Bob Kueppers

5 Things I've Learned: Robert Kueppers

Thursday, September 1, 2011


In his more than 35-year professional career, Robert Kueppers has seen a lot – and each new experience has brought new challenges and new learning opportunities. As the deputy CEO of Deloitte LLP, he works closely with the CEO and is responsible for regulatory and professional matters while also serving major clients of the firm in an advisory capacity. During his career, Kueppers was also the chief financial officer of a Securities Exchange Commission (SEC)–reporting manufacturing company in New York and a professional accounting fellow in the Office of the Chief Accountant at the SEC in Washington, D.C. In 2009, Kueppers was recognized by Directorship magazine as one of the top 100 influential professionals in corporate governance. He is also a member of the Carlson School’s Board of Advisors, a member of the Yale School of Management’s Board of Advisors for the Millstein Center for Corporate Governance, a trustee and past chairman of the SEC Historical Society in Washington, D.C., and a member of the boards of directors of the United Way of New York City and of American Corporate Partners, a nationwide mentoring organization for U.S. veterans.

Your personal and professional interactions, work product, commitments, and business dealings must be based on trust and honesty.

Robert J. Kueppers, '76 BSB

He recently took time from his busy schedule to offer the five most valuable insights he has gleaned over the years, of which one stands high above all others.

1. Develop great people. 
Great organizations develop leaders as a core activity. That means I focus on being a role model, mentor, and sponsor to those professionals I view as shining stars. I seek out opportunities for my team to shine, often by pushing them outside of their comfort zone.

2. Build concentric circles of contacts. 
Over the years I have found relationships and networks of contacts to be a unique and valuable asset that grows over time. As I have moved forward in my career, I have made a concerted effort to both expand and maintain existing contacts. That investment pays dividends time and time again.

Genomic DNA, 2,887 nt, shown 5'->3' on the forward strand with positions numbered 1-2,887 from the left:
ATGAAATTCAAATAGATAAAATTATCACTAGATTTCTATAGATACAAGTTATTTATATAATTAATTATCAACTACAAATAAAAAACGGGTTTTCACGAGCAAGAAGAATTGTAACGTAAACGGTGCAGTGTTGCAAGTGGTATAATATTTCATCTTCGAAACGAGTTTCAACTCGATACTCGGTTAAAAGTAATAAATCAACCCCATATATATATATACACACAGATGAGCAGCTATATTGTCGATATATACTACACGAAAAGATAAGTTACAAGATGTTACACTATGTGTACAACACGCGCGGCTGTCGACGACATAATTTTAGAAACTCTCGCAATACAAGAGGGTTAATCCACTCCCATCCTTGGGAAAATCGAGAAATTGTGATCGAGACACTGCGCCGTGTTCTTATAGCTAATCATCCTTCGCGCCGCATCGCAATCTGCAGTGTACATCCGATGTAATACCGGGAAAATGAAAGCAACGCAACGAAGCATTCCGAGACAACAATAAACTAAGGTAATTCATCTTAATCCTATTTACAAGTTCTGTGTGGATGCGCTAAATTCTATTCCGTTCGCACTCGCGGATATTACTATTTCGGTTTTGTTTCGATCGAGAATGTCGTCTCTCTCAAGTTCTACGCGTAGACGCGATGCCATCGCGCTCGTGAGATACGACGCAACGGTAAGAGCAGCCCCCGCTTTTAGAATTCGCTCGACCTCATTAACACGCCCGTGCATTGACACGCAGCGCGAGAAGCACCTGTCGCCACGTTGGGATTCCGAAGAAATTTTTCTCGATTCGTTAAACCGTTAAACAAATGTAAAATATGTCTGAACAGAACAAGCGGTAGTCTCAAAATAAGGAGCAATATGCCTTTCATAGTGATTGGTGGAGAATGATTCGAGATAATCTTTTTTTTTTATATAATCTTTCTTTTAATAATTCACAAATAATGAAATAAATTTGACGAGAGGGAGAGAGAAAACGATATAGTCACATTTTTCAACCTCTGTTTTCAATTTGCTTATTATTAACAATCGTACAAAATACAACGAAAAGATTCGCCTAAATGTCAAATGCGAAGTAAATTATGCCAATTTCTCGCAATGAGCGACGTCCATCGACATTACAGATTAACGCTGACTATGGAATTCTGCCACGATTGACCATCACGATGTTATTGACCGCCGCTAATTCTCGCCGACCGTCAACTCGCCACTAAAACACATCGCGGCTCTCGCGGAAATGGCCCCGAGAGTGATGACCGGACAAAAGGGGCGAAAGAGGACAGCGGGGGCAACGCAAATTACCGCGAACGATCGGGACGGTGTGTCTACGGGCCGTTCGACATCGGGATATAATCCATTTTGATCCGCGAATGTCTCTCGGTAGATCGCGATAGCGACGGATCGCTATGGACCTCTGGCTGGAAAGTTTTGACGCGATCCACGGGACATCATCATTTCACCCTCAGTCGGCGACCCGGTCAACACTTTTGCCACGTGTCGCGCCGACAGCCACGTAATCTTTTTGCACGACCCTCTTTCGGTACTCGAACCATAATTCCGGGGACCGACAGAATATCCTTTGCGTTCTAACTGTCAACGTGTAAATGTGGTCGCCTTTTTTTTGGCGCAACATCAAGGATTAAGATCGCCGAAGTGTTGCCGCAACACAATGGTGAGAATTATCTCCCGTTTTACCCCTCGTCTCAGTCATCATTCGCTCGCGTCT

3. Specialize as you progress. 
If you want to succeed, particularly in a larger organization, the resources available to build a specialty are truly impressive. As you progress, special skills will translate into new and different opportunities. All you need is the courage to walk through the doors that open to you. Being the expert is tremendously rewarding both in the marketplace and within the organization.

4. Be passionate about what you do. 
People who love what they do are those who tend to make a real difference. Ideally, if you see what you do as important and your personal beliefs line up with the broader mission and purpose of the organization, you will excel. I have had the privilege of being an auditor of public companies for 35 years. I see that as a high calling indeed and view it as helping maintain the integrity of the capital markets.

5. Integrity is everything. 
Your personal and professional interactions, work product, commitments, and business dealings must be based on trust and honesty. Your word is your bond, and to truly earn a sense of pride and accomplishment in yourself, you must be true to your word. This No. 5 of the Five Things is the most important. If, for whatever reason, it is not there, ignore 1 through 4. They won’t work!